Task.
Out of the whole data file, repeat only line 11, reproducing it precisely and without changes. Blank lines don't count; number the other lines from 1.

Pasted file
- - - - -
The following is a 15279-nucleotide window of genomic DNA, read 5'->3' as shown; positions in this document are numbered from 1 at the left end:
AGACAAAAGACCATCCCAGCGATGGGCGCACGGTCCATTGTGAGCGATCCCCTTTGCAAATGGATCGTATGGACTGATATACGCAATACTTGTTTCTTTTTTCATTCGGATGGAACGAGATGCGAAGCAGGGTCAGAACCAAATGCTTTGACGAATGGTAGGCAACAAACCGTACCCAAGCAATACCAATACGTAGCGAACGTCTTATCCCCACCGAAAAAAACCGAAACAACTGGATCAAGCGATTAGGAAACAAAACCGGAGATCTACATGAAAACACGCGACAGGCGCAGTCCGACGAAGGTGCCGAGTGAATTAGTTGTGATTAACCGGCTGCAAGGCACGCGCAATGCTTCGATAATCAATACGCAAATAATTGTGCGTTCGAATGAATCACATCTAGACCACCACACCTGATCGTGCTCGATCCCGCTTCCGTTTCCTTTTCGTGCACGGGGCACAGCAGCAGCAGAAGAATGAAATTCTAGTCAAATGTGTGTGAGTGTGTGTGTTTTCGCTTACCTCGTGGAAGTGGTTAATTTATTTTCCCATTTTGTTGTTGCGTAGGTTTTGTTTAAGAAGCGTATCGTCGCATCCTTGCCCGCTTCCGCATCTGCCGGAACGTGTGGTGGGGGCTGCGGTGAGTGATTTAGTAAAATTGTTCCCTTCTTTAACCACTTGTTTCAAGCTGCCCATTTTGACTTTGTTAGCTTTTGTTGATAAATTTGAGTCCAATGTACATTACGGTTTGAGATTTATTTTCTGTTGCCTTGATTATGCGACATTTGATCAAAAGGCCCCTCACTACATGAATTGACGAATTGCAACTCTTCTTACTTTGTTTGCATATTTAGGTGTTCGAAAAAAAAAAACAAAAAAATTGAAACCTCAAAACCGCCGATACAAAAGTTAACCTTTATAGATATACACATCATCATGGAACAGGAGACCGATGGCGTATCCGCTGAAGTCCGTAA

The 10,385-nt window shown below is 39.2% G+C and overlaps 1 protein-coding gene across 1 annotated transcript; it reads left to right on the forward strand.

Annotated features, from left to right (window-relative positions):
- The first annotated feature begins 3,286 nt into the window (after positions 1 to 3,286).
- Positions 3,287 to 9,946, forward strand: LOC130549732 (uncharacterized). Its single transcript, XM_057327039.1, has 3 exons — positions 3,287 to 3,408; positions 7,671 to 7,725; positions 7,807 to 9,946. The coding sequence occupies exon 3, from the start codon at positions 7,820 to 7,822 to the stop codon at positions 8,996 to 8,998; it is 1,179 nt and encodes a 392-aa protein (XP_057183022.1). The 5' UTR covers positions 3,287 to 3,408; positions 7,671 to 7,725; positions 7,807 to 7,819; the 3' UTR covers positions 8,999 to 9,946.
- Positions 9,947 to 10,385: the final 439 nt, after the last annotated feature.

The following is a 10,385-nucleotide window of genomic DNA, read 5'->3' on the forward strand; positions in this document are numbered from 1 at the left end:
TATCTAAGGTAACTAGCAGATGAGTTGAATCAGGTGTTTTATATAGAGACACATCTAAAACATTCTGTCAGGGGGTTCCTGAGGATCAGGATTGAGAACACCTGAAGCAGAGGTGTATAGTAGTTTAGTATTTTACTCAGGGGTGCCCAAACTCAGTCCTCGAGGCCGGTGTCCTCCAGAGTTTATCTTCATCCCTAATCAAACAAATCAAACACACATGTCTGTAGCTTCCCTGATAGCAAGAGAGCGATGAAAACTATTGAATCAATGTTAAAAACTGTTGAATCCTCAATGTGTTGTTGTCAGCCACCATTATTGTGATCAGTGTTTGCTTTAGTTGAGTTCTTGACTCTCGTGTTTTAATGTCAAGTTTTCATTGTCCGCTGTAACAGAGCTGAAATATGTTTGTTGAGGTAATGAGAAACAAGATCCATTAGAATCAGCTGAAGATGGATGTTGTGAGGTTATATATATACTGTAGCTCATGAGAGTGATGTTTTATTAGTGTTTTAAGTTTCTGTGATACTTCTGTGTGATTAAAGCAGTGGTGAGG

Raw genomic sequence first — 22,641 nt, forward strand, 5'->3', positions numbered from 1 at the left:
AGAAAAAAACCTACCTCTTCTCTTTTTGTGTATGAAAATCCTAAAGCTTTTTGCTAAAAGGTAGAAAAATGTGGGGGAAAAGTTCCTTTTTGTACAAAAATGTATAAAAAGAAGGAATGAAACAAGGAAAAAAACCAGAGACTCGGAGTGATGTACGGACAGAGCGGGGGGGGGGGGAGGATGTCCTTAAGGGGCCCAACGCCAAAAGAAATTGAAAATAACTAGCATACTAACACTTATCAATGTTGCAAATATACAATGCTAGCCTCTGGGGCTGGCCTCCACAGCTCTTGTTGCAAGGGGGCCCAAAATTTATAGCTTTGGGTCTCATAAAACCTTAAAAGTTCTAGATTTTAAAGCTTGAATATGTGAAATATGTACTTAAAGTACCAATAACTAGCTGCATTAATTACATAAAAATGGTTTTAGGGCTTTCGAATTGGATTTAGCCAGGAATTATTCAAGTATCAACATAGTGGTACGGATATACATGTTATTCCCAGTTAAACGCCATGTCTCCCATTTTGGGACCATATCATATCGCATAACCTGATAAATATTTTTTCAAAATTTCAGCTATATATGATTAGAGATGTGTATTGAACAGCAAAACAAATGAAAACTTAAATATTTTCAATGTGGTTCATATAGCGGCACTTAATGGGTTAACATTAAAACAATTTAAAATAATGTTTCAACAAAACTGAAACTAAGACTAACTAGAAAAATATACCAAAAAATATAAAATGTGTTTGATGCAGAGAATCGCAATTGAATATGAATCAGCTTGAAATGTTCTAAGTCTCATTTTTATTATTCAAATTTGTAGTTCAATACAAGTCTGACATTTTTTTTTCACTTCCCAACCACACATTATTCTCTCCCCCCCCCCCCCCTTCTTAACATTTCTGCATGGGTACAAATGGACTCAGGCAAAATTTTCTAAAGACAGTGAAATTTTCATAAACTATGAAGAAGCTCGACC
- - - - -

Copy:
AGAAAAAAACCTACCTCTTCTCTTTTTGTGTATGAAAATCCTAAAGCTTTTTGCTAAAAGGTAGAAAAATGTGGGGGAAAAGTTCCTTTTTGTACAAAAATGTATAAAAAGAAGGAATGAAACAAGGAAAAAAACCAGAGACTCGGAGTGATGTACGGACAGAGCGGGGGGGGGGGGAGGATGTCCTTAAGGGGCCCAACGCCAAAAGAAATTGAAAATAACTAGCATACTAACACTTATCAATGTTGCAAATATACAATGCTAGCCTCTGGGGCTGGCCTCCACAGCTCTTGTTGCAAGGGGGCCCAAAATTTATAGCTTTGGGTCTCATAAAACCTTAAAAGTTCTAGATTTTAAAGCTTGAATATGTGAAATATGTACTTAAAGTACCAATAACTAGCTGCATTAATTACATAAAAATGGTTTTAGGGCTTTCGAATTGGATTTAGCCAGGAATTATTCAAGTATCAACATAGTGGTACGGATATACATGTTATTCCCAGTTAAACGCCATGTCTCCCATTTTGGGACCATATCATATCGCATAACCTGATAAATATTTTTTCAAAATTTCAGCTATATATGATTAGAGATGTGTATTGAACAGCAAAACAAATGAAAACTTAAATATTTTCAATGTGGTTCATATAGCGGCACTTAATGGGTTAACATTAAAACAATTTAAAATAATGTTTCAACAAAACTGAAACTAAGACTAACTAGAAAAATATACCAAAAAATATAAAATGTGTTTGATGCAGAGAATCGCAATTGAATATGAATCAGCTTGAAATGTTCTAAGTCTCATTTTTATTATTCAAATTTGTAGTTCAATACAAGTCTGACATTTTTTTTTCACTTCCCAACCACACATTATTCTCTCCCCCCCCCCCCCCTTCTTAACATTTCTGCATGGGTACAAATGGACTCAGGCAAAATTTTCTAAAGACAGTGAAATTTTCATAAACTATGAAGAAGCTCGACC